School leaders addressing the challenge of equity through collaborative research

Year: 2017

Author: Carrington, Suzanne, Anscow, Mel, Spina, Nerida, Comber, Barbara

Type of paper: Abstract refereed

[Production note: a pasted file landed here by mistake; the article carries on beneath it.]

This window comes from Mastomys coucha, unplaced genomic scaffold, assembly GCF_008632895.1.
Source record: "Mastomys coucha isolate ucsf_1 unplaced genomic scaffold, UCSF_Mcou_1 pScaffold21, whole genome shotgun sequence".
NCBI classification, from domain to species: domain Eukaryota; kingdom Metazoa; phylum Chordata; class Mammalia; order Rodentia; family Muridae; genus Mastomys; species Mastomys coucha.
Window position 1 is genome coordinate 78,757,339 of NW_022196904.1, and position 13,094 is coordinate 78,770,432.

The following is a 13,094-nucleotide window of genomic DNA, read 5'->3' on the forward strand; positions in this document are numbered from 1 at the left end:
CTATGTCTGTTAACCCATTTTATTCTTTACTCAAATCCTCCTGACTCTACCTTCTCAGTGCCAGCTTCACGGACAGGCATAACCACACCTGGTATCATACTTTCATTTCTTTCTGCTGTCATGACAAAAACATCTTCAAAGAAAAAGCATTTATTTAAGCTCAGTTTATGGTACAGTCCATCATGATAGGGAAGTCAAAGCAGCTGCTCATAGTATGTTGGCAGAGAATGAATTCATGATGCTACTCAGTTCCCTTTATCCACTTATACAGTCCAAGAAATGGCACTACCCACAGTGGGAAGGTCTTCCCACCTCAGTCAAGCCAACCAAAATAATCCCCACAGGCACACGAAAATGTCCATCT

The fact that children in the most disadvantaged schools continue to achieve the worst outcomes on standardised measures of achievement is not a new problem. In Australia and internationally, there have been a multitude of "what works" approaches that focus on designing programs that might remediate deficit views of families, young people and teachers. While few would dispute the need for evidence based decision making by school leaders, contemporary systems of governance frequently emphasise narrowly defined measures and improvement as part of accountability structures. Leaders, particularly in disadvantaged schools often face pressure to improve "at all costs". This paper presents data from a programme of collaborative inquiry carried out by a network of six schools in Queensland alongside a team of university researchers. The research differed from many tradition approaches to inclusion in that it emphasised the importance of ethical leadership practices in a context of marketisation and competition; a focus on improving practice through sharing knowledge - across classrooms and schools; and the development of local capacities for sustaining change. These approaches take considerable time, effort and commitment from school leaders. Nevertheless, we argue that sustained, equitable improvement can be achieved through a long-term approach that is grounded in a commitment to ethical principles.